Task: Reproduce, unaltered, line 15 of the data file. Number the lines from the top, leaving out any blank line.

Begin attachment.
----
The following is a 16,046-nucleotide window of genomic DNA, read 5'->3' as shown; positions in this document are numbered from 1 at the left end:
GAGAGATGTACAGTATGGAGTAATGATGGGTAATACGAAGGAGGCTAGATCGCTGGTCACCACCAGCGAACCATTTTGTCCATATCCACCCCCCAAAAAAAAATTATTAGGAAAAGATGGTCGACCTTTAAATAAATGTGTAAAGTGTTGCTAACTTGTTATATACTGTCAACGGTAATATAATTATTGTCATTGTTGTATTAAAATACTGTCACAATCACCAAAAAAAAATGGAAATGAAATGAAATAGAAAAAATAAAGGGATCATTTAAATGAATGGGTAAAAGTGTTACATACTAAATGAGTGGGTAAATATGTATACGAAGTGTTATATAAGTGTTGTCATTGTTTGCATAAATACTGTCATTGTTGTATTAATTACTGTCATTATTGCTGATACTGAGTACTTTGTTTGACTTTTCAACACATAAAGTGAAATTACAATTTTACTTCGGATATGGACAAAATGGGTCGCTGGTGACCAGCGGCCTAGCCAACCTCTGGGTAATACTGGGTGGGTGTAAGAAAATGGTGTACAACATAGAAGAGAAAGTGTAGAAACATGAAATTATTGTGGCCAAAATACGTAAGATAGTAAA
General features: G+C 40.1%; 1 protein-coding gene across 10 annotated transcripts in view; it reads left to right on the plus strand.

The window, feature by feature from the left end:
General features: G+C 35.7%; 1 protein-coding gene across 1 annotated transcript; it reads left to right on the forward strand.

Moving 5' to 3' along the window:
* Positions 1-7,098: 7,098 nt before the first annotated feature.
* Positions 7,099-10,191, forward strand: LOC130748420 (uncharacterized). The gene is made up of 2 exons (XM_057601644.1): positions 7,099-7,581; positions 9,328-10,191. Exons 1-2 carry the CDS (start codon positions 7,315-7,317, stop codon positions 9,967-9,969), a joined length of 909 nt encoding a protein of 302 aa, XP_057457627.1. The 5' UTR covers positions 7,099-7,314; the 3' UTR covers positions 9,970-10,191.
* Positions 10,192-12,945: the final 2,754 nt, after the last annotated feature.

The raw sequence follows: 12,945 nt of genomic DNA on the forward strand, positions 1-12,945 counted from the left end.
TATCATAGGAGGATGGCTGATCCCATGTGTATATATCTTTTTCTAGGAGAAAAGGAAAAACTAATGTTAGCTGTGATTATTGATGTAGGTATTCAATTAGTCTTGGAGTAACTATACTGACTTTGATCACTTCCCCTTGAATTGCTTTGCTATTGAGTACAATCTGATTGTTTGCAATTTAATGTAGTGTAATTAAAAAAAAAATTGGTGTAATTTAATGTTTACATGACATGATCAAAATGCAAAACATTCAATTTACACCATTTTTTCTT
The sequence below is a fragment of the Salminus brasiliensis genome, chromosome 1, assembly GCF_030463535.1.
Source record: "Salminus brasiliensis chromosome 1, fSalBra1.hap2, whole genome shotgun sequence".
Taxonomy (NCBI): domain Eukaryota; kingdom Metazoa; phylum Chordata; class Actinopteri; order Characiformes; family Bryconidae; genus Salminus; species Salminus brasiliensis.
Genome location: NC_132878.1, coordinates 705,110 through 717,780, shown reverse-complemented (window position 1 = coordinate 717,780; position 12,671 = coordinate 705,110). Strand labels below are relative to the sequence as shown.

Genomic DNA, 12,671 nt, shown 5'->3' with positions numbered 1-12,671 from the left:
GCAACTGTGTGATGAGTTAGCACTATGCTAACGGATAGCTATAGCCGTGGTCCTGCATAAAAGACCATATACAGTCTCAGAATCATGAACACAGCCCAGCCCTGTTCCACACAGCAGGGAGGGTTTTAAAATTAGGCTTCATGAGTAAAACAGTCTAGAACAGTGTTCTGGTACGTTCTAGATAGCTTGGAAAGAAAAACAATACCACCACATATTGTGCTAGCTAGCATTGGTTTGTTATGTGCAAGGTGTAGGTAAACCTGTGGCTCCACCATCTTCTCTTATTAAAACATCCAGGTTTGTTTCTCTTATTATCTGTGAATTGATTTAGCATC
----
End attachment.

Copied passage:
Genome location: NC_132878.1, coordinates 705,110 through 717,780, shown reverse-complemented (window position 1 = coordinate 717,780; position 12,671 = coordinate 705,110). Strand labels below are relative to the sequence as shown.